“Why is it so hard being a guy?”
“I don’t know, Ms. Gerla. It just is.”
This was a statement from one of my students in digital citizenship several years ago, and it has stuck with me ever since. When I first began teaching the class, I had big plans to address media literacy, stereotypes and bias, and the myriad ways our behavior online is shaped by the culture around us. Social media, texting, sexting, media consumption, cyberbullying, gaming, easy access to online pornography… all of these are in my wheelhouse. They are complex and sometimes uncomfortable discussion topics.
The news is constantly filled with stories of all the things teenagers do wrong, which certainly shapes the way adults treat them and think about their behavior. That, in turn, shapes the way they think about themselves and their own behavior, and it is easy to get stuck in “that’s just the way it is” mode. The language of stereotypes and social constructions invades this space quickly and easily, and I really want to challenge my students to think differently about the messages they are sending and receiving on a regular basis. As we struggle to find our own identity, how do cultural perceptions of gender, and more specifically masculinity and femininity, shape who we are and how we behave? How do we treat each other?
If you are a parent of girls, like I am, you probably think a great deal about the messages they receive from our culture through advertising, films, popular music, and television. What about boys? What messages do they get about what it means to be a man in our culture? Where do these come from? How does it shape how they feel about themselves and each other? To help us explore these questions, we bring to our community a screening of The Mask You Live In, a film by Jennifer Siebel Newsom, founder of the Representation Project. Through interviews with experts, stories from men and boys, and national statistics, this film seeks to enlighten us on the ways our culture’s narrow definition of masculinity places incredible pressure on our boys and young men. Rosalind Wiseman, author of Masterminds and Wingmen and Queen Bees and Wannabes, refers to this as the “man box,” and from within it comes the quote above from one of my students.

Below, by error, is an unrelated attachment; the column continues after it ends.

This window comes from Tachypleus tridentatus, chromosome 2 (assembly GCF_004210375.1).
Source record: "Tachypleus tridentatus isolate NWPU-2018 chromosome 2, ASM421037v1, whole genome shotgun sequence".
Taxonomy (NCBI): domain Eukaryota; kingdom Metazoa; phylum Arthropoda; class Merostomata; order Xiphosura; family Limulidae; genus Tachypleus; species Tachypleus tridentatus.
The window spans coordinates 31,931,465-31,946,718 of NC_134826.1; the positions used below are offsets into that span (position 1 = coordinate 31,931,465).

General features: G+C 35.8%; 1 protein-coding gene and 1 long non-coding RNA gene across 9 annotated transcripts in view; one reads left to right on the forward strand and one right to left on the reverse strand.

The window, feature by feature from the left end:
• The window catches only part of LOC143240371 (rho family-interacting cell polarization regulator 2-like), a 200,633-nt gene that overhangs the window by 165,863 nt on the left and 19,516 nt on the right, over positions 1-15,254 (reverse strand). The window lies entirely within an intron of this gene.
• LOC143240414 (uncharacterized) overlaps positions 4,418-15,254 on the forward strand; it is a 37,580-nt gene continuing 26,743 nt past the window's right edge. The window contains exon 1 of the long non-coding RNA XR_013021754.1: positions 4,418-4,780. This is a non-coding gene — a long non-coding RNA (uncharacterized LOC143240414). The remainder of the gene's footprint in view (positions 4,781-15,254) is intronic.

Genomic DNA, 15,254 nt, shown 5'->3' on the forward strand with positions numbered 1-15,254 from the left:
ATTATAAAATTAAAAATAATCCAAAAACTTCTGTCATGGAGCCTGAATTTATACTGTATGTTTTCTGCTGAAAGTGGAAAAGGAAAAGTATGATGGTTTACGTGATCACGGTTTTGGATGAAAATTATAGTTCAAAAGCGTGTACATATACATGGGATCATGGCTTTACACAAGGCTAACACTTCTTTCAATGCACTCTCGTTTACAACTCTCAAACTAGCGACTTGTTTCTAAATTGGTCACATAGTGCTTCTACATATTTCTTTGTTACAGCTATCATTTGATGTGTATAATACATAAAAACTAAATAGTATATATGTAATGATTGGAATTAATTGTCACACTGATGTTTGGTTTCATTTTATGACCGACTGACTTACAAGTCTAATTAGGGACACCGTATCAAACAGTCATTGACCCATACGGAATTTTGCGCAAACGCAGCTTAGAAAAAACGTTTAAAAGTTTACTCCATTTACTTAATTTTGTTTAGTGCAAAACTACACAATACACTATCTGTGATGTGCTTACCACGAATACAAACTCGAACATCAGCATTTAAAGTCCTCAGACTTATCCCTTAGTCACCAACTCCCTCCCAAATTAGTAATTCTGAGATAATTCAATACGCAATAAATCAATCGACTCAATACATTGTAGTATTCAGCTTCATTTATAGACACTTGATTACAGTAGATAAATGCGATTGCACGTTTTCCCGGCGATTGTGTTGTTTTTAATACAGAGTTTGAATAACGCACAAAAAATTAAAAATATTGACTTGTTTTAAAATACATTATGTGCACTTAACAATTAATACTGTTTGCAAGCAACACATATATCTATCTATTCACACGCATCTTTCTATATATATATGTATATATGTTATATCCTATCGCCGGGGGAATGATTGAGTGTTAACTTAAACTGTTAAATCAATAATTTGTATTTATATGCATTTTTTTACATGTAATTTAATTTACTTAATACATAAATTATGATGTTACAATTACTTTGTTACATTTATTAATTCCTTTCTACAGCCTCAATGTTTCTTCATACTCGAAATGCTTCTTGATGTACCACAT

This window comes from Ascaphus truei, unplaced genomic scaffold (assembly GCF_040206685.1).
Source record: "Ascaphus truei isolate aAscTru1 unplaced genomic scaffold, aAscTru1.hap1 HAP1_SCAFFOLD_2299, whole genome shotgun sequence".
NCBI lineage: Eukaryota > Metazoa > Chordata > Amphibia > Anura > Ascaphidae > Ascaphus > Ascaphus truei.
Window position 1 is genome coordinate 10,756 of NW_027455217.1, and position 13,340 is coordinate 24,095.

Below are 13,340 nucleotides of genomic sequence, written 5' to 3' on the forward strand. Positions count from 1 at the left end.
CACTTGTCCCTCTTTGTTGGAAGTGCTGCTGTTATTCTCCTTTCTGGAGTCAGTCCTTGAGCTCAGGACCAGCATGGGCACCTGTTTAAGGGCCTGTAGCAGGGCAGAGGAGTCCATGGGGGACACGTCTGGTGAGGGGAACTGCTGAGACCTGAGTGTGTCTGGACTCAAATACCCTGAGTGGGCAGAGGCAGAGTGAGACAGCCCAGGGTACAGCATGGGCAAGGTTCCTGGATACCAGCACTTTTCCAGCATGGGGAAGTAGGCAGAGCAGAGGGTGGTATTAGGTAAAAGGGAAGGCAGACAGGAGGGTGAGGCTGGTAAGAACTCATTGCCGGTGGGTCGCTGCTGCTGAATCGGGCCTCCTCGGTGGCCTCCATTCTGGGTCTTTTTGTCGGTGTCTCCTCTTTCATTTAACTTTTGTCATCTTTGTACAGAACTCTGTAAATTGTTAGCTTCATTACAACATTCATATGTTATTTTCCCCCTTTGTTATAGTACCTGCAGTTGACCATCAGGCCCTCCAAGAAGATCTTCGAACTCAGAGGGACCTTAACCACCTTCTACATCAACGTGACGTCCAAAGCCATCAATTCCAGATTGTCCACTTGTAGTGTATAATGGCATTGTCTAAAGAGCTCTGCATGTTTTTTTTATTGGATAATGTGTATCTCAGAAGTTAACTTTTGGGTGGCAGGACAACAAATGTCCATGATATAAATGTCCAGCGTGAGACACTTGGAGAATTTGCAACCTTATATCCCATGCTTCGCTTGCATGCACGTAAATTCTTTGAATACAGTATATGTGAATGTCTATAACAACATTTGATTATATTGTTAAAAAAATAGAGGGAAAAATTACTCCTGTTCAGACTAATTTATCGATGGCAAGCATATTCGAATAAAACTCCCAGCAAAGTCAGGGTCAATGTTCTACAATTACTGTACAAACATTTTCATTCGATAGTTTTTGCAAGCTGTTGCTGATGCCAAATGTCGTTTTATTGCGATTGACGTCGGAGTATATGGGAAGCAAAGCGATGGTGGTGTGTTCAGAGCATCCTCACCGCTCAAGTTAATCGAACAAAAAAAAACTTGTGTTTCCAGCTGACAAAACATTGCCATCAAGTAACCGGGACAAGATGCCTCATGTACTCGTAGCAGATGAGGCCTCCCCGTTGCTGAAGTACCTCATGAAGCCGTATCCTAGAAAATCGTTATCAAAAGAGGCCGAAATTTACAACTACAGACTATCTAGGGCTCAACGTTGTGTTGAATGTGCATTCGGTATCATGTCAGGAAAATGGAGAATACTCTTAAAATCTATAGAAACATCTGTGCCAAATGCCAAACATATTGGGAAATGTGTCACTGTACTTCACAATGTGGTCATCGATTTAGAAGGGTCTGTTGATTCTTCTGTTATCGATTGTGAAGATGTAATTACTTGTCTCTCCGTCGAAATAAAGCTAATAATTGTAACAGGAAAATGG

Who should come see the film and stay for the discussion? Everyone. Anyone. Though this might feel more relevant to families with boys, and it will most certainly resonate differently with males in the audience, all of us can engage and learn something here. To quote myself, “Frequently, when schools do workshops or classes on sex ed, puberty, or general social skills, we separate our students by sex. While in many cases that makes for a safer environment in which kids can ask honest questions without fear of embarrassment (which is a good thing), I worry sometimes that it removes boys and girls from the experience of really trying to understand each other (which is a hard thing). That’s why I would recommend all parents read books, like Wiseman’s, that outwardly appear to be for just one group, but can very powerfully teach us more about ourselves in the process—and help us teach our kids about things they don’t necessarily experience all the time.”
The Mask You Live In is about and for boys and men. But it can be equally powerful for those who don’t live that experience to see it through their eyes. Wouldn’t conflicts be easier to resolve if we simply took the time to understand each other better? I hope you’ll join us! We’ll be hosting a screening on Wednesday, Feb. 15, at 6:30 p.m. Please click here to learn more about the film and register for the screening. And please stay after the film (runtime 97 minutes) for about 20 minutes of Q&A with three inspiring CWA faculty: Athletic Director Tyler Francis, eight grade team leader and English teacher Rob Scotlan, and Lower School science teacher Gabriel Newton.